When Breath Becomes Air – Paul Kalanithi (buddy read with Jennifer from Tar Heel Reader)

Published February 3, 2019 by bibliobeth

What’s it all about?:

THE NEW YORK TIMES NUMBER ONE BESTSELLER
THE SUNDAY TIMES NUMBER ONE BESTSELLER
SHORTLISTED FOR THE WELLCOME BOOK PRIZE 2017

‘Finishing this book and then forgetting about it is simply not an option…Unmissable’ New York Times

At the age of thirty-six, on the verge of completing a decade’s training as a neurosurgeon, Paul Kalanithi was diagnosed with inoperable lung cancer. One day he was a doctor treating the dying, the next he was a patient struggling to live.

When Breath Becomes Air chronicles Kalanithi’s transformation from a medical student asking what makes a virtuous and meaningful life into a neurosurgeon working in the core of human identity – the brain – and finally into a patient and a new father.

What makes life worth living in the face of death? What do you do when when life is catastrophically interrupted? What does it mean to have a child as your own life fades away?

Paul Kalanithi died while working on this profoundly moving book, yet his words live on as a guide to us all. When Breath Becomes Air is a life-affirming reflection on facing our mortality and on the relationship between doctor and patient, from a gifted writer who became both.

What did I think?:

When Breath Becomes Air is one of those books that I kept hearing great things about and it had been on my nonfiction shelf for much longer than was sensible before I got cross with myself and put it on my Nonfiction November TBR in an effort to ensure it was finally read! Well, thank goodness for buddy reads and Jennifer, a blogger bestie of mine who blogs over at Tar Heel Reader. She too had been desperate to read this book and sent me a message suggesting we should read it together. Of course I jumped at the chance. I count myself so very lucky to be able to buddy read with a quartet of wonderful bloggers and we always have such deep, meaningful and rewarding conversations about our reads that sometimes I wonder whether I should read every single book in my collection with a partner?!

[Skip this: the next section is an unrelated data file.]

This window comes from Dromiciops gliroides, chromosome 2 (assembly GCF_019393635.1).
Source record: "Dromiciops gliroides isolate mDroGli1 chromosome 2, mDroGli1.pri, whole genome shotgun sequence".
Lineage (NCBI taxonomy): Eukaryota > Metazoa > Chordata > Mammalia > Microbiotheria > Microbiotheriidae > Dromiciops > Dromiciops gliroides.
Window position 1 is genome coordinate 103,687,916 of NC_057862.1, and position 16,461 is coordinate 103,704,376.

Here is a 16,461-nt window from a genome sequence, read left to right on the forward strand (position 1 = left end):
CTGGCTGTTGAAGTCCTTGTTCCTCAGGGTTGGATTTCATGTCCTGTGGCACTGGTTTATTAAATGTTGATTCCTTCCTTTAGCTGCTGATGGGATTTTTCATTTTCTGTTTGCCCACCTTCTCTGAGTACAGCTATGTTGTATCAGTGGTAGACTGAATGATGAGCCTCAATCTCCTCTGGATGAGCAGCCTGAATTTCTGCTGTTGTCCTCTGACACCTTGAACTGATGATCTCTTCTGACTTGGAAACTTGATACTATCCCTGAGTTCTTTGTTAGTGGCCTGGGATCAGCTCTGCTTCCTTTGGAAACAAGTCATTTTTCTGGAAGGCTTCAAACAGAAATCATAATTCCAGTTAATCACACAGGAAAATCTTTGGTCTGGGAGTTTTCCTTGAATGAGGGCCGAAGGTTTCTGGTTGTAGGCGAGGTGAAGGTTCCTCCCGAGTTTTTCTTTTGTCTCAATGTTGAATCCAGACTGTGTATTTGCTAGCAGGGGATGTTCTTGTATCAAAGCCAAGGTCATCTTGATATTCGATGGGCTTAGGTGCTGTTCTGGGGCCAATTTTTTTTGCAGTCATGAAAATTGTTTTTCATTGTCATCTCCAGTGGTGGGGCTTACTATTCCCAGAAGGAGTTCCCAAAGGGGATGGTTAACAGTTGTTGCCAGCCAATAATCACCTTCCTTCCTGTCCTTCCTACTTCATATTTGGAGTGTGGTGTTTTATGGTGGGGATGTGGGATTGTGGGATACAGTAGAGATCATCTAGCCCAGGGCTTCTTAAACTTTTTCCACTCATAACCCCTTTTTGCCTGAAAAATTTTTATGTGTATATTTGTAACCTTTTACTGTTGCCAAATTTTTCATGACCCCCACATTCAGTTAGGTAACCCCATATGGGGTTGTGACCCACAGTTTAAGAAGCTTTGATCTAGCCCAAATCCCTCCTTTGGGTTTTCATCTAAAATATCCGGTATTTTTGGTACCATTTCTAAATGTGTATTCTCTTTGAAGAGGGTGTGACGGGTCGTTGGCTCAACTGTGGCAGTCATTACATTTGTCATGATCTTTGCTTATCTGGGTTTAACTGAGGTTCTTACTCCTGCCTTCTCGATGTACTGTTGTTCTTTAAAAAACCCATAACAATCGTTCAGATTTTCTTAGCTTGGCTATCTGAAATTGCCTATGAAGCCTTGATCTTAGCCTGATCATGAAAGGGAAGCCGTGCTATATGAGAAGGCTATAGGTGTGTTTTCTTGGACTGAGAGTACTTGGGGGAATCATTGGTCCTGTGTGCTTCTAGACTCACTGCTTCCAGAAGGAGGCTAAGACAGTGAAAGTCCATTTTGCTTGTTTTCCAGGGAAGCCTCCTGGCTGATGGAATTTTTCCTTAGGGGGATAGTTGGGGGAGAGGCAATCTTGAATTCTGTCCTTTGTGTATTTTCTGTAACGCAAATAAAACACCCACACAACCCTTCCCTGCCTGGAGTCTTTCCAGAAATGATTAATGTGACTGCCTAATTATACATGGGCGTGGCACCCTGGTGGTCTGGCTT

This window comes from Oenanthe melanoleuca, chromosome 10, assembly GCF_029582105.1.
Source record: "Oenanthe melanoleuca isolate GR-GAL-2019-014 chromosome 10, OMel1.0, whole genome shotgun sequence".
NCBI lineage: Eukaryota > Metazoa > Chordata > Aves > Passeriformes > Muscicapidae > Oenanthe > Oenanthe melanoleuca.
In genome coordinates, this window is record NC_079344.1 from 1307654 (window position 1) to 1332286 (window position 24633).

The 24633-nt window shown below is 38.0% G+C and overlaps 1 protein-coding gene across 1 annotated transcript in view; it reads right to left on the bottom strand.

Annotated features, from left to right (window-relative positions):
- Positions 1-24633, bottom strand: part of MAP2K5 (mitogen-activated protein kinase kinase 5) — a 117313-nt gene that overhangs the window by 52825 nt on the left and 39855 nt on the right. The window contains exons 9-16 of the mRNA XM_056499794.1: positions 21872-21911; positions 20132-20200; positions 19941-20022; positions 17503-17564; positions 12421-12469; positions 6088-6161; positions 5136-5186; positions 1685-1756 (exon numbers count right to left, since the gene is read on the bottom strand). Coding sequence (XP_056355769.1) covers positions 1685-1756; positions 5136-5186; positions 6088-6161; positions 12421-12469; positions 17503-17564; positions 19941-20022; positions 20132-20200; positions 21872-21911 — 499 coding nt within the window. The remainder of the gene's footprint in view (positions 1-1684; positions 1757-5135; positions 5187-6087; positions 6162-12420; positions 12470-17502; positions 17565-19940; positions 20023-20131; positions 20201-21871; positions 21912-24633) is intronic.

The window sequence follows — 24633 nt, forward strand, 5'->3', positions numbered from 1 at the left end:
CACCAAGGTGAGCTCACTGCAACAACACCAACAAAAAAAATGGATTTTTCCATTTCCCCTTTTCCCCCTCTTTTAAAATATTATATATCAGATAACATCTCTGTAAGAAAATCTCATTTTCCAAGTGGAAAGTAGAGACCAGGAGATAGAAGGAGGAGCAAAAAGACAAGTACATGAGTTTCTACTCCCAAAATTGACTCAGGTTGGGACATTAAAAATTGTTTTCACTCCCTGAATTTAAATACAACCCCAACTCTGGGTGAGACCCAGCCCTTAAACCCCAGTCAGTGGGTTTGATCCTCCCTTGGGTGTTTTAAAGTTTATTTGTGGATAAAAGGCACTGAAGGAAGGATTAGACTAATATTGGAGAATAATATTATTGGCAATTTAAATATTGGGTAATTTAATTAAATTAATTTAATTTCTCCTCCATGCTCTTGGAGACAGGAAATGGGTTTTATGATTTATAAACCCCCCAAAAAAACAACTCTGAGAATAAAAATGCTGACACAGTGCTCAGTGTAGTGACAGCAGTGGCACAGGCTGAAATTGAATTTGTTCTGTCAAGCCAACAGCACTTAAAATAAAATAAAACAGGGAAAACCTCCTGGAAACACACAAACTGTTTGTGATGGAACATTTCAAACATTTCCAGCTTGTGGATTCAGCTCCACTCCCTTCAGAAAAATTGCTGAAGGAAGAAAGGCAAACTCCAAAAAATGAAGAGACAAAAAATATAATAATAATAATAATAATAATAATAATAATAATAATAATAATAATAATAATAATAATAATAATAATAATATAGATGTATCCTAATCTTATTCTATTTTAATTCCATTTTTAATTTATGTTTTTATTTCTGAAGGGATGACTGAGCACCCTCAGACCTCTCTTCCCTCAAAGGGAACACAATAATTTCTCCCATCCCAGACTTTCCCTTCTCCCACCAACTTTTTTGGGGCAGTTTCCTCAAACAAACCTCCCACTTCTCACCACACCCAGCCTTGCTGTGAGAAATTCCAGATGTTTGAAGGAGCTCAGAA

Let’s be completely honest here. When Breath Becomes Air was never going to be an easy read. If you weren’t already aware, the book is a memoir following a respected neurosurgeon’s battle when he is diagnosed with cancer and, devastatingly, he passes away before he has a chance to finish the book. As a reader, you go into it knowing this cold, hard information but strangely enough (even though it’s ludicrous to say as you’re well aware of the ending), you feel a burst of hope throughout that the story might end up having a happy outcome. One of the worst things is reminding yourself that it doesn’t and that whole anticipation of the emotional trauma to come is nothing short of horrific.

Paul Kalanithi, author of When Breath Becomes Air, published posthumously in January 2016.

This wasn’t an absolutely perfect read for me – there were points where Paul is describing his college years that I’m sad to say, dragged slightly but one thing I will take away from this astonishing memoir is how poignant and gut-wrenching his journey was whilst battling stage IV metastatic lung cancer. He had this incredible lust for life and his passion for literature and writing really made me feel warm towards him as an individual. I also appreciated how he talked about his relationship with his wife and about himself as a person. There were flaws, there were issues but his brutal honesty about this made me respect him even more and believe in the authenticity of what he was saying.

When Breath Becomes Air is truly an evocative and heart-breaking read. I admired the determination with which Paul continued with his career despite having such a life-altering diagnosis and how he continued to achieve great things despite being racked with pain as the cancer slowly ravaged his body. I even found myself getting frustrated at times, particularly in the beginning when he suspected something was wrong with him but was too fearful to get it confirmed by another medical professional. Would he have been in a different situation if he had been diagnosed sooner? Probably not, his cancer was particularly invasive and aggressive but the thought of it made my stomach churn.